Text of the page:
The Dawson County Board of Commissioners during last week’s work session heard the outcome of a board-initiated study into the commissioners’ compensation, which recommended that the commissioners take a 2 percent raise.
District 4 Commissioner Julie Hughes Nix presented a request at a work session in June of last year asking then-County Clerk Danielle Yarbrough to create a committee to review the salaries of commissioners in comparable counties.
According to county ordinances, the commission “shall review its compensation levels every four years, approximately 18 months before the general election in which the commission chair is elected.”
According to Chairman Billy Thurmond, the board’s compensation had not been reviewed since 2005.
The committee was comprised of citizens Tara Hardwick, Bill Johnson and Tony Passarello, and Hardwick presented the committee’s findings at the Feb. 22 work session.
“Based on the results, it does appear that our salaries here in Dawson County, you’re at about 98 percent of the average compensation for like-size counties,” Hardwick said. “You’re really about where you should be.”
Hardwick said that the committee still recommends a 2 percent increase, to be implemented Jan. 1, 2019.
“Based on...the hours that you spend doing the job, as well as comparable Georgia counties, we also are thinking about our current and projected population growth here in Dawson County and a desire to continue to attract only the most highly qualified candidates,” she said.
The chairman makes a $12,000 base salary while
the commissioners make a $9,600 base salary. Additional supplements come from
additional training and attending called meetings, as well as Cost of Living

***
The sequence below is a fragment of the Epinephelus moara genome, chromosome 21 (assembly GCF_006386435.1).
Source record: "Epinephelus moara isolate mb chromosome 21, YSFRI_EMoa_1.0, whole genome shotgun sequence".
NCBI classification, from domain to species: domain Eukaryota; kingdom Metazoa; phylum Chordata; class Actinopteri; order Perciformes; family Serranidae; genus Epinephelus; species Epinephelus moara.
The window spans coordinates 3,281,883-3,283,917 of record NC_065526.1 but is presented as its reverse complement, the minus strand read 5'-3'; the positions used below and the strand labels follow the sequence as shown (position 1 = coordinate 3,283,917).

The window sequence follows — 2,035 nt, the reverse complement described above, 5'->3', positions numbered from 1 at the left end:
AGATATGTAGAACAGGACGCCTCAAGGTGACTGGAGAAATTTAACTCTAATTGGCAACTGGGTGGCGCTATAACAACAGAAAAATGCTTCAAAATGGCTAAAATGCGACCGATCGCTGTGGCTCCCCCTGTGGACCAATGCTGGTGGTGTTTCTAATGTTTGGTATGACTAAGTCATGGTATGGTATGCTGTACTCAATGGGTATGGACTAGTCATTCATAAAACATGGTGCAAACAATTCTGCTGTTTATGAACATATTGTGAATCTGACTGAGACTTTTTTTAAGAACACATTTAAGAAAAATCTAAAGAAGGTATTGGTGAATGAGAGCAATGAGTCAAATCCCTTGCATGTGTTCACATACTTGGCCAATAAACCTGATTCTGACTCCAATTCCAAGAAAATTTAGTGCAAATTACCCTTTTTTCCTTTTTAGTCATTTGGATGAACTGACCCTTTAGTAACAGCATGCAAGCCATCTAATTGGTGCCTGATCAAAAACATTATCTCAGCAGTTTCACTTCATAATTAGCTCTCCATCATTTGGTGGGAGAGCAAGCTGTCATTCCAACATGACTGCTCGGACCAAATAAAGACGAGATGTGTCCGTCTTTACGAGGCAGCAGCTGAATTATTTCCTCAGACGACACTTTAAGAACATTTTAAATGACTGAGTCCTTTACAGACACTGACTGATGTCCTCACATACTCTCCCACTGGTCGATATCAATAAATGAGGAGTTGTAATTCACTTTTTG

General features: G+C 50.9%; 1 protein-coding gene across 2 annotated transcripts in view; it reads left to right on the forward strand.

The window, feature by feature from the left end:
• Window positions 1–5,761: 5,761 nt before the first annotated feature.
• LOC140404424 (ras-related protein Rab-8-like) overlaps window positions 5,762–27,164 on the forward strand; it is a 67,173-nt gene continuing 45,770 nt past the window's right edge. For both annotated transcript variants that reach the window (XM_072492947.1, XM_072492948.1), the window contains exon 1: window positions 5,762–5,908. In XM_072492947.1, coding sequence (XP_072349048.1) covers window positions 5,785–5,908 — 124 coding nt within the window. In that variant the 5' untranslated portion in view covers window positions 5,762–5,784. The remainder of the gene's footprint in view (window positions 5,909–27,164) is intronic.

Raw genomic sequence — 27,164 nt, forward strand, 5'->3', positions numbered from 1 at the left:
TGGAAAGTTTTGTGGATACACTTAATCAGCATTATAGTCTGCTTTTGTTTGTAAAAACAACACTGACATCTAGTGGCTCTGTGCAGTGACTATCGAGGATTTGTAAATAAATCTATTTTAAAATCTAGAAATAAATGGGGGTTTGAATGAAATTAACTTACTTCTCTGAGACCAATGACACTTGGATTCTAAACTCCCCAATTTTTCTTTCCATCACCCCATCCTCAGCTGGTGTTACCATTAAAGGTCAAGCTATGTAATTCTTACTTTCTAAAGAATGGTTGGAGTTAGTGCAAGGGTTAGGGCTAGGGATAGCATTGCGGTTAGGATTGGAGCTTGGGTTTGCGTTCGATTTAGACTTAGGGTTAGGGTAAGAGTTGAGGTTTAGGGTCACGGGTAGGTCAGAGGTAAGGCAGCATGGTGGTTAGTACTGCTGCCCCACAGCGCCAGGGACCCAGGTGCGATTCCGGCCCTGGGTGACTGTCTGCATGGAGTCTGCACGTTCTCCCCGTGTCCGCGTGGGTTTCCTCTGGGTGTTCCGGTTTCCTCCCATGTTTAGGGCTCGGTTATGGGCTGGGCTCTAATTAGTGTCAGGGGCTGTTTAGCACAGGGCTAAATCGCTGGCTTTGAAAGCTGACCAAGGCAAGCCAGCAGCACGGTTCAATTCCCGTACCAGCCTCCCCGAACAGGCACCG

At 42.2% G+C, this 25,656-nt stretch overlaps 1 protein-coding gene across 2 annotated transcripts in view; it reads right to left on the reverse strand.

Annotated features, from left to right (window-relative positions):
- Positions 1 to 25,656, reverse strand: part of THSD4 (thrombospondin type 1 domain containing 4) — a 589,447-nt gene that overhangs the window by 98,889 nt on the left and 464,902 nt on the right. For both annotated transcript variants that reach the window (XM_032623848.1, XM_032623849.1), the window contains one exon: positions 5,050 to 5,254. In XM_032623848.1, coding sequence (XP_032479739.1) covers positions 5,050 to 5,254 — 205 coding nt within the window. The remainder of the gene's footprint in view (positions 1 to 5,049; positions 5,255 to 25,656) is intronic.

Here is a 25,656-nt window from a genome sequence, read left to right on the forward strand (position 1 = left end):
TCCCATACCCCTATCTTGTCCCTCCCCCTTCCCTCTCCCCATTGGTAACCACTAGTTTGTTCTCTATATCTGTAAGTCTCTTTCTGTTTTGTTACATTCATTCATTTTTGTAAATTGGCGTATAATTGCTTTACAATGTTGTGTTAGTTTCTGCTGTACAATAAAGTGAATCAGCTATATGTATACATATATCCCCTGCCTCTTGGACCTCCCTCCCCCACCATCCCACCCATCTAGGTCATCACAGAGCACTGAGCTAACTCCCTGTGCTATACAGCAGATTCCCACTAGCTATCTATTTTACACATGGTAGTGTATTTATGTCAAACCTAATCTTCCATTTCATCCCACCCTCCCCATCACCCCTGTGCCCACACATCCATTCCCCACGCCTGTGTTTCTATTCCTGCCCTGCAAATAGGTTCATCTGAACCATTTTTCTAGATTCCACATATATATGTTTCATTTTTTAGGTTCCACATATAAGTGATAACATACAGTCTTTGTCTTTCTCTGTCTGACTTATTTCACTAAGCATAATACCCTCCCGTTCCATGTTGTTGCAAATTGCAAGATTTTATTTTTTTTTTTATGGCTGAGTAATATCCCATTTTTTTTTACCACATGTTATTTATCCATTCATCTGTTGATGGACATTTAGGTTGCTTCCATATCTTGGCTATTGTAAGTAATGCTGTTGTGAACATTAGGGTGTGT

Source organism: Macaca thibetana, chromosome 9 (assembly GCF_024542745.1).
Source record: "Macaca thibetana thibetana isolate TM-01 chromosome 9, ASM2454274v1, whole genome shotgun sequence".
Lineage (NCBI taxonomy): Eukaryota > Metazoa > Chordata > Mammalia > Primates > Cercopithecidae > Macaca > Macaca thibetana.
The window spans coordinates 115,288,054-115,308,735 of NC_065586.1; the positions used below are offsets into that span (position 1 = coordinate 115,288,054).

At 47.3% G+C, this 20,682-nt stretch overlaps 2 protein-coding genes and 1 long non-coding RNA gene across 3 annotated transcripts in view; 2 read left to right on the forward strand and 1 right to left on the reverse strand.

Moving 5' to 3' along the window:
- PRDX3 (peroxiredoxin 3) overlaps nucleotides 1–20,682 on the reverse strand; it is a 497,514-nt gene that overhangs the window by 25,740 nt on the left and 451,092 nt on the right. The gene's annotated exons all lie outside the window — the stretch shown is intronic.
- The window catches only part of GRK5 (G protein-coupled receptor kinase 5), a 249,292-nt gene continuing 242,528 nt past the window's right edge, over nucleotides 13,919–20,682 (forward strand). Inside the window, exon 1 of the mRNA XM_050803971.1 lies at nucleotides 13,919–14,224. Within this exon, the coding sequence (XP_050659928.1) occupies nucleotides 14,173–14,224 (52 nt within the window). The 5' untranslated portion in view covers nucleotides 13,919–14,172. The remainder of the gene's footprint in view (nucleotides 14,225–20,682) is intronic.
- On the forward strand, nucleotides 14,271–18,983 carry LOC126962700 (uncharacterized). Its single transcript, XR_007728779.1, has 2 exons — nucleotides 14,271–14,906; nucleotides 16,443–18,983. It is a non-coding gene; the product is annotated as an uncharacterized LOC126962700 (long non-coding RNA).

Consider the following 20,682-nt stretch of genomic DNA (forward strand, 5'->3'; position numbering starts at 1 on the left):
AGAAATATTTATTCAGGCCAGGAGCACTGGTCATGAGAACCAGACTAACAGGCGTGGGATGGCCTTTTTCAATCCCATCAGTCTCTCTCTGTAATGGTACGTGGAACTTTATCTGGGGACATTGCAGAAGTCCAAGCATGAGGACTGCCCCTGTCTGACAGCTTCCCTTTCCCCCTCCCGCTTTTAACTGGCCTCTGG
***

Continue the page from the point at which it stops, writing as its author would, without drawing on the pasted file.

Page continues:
Adjustments, which are regulated under Georgia code.
“On a personal note...my father was a county commissioner, and there is no way we could ever pay you what you’re worth,” Hardwick said. “It’s obvious that you have a servant’s heart and you’re definitely not doing this job for the money.”
The committee also recommended that the commission
conduct a similar study every two years in the future.
Thurmond thanked the committee for their work, but said that he and the rest of the commission will not take a raise until the rest of the employees are given a 2 percent pay increase that they are in line for.
Also during the meeting, Dawson County Humane Society President Carolyn Bowen asked the commission for permission to purchase the 5.3 acres of land that the shelter sits on.
The property is currently owned by Etowah Water and Sewer Authority. The authority leases the land to the county, which leases it in turn to the shelter for $1 a year.
Bowen said that a benefactor and an additional grant will make it possible for the humane society to now purchase the land.
“We have a benefactor who is concerned that we don’t own the land, she has been very generous and added to our shelter buildings and campus and she has made some improvements and she would feel happier if we owned that land,” Bowen said.
Bowen said that though it has not been approved by the EWSA board of directors, they have proposed a reasonable price and so far have not objected to the plan.
“Our purchase of the land won’t affect our contract or our working together, we will go on as always but we would be the owners of the land,” she said. “We appreciate being able to lease that land all these years, since 2005. If we hadn’t been able to do that, we would still be searching for some land.”